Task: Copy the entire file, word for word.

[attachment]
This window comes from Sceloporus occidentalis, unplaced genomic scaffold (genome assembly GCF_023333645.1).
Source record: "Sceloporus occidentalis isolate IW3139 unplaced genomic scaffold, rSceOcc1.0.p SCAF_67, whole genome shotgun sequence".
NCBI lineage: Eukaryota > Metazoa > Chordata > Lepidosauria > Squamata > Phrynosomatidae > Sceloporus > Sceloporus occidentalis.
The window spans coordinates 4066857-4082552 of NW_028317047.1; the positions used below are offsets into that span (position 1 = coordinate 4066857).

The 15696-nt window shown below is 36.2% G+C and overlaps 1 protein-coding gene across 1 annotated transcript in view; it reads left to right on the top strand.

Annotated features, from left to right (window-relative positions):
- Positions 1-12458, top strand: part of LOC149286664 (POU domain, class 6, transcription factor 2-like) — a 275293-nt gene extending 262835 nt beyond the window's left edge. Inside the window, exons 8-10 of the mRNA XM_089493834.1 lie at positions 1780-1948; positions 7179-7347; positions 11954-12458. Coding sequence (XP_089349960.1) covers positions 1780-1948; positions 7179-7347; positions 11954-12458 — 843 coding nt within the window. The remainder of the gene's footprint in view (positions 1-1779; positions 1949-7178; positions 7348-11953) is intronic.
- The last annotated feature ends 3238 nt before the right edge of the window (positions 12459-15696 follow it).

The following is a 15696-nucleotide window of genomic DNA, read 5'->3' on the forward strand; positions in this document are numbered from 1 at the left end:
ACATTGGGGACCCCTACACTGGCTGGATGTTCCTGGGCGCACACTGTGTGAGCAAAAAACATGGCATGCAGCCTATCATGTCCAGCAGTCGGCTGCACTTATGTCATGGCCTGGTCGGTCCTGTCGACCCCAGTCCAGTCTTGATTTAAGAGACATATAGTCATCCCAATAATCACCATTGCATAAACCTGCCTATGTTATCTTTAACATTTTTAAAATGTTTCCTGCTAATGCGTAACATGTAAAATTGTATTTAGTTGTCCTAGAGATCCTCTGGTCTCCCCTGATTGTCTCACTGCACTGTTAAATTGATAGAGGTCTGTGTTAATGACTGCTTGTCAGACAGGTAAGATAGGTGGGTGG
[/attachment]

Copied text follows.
This window comes from Sceloporus occidentalis, unplaced genomic scaffold (genome assembly GCF_023333645.1).
Source record: "Sceloporus occidentalis isolate IW3139 unplaced genomic scaffold, rSceOcc1.0.p SCAF_67, whole genome shotgun sequence".
NCBI lineage: Eukaryota > Metazoa > Chordata > Lepidosauria > Squamata > Phrynosomatidae > Sceloporus > Sceloporus occidentalis.
The window spans coordinates 4066857-4082552 of NW_028317047.1; the positions used below are offsets into that span (position 1 = coordinate 4066857).

The 15696-nt window shown below is 36.2% G+C and overlaps 1 protein-coding gene across 1 annotated transcript in view; it reads left to right on the top strand.

Annotated features, from left to right (window-relative positions):
- Positions 1-12458, top strand: part of LOC149286664 (POU domain, class 6, transcription factor 2-like) — a 275293-nt gene extending 262835 nt beyond the window's left edge. Inside the window, exons 8-10 of the mRNA XM_089493834.1 lie at positions 1780-1948; positions 7179-7347; positions 11954-12458. Coding sequence (XP_089349960.1) covers positions 1780-1948; positions 7179-7347; positions 11954-12458 — 843 coding nt within the window. The remainder of the gene's footprint in view (positions 1-1779; positions 1949-7178; positions 7348-11953) is intronic.
- The last annotated feature ends 3238 nt before the right edge of the window (positions 12459-15696 follow it).

The following is a 15696-nucleotide window of genomic DNA, read 5'->3' on the forward strand; positions in this document are numbered from 1 at the left end:
ACATTGGGGACCCCTACACTGGCTGGATGTTCCTGGGCGCACACTGTGTGAGCAAAAAACATGGCATGCAGCCTATCATGTCCAGCAGTCGGCTGCACTTATGTCATGGCCTGGTCGGTCCTGTCGACCCCAGTCCAGTCTTGATTTAAGAGACATATAGTCATCCCAATAATCACCATTGCATAAACCTGCCTATGTTATCTTTAACATTTTTAAAATGTTTCCTGCTAATGCGTAACATGTAAAATTGTATTTAGTTGTCCTAGAGATCCTCTGGTCTCCCCTGATTGTCTCACTGCACTGTTAAATTGATAGAGGTCTGTGTTAATGACTGCTTGTCAGACAGGTAAGATAGGTGGGTGG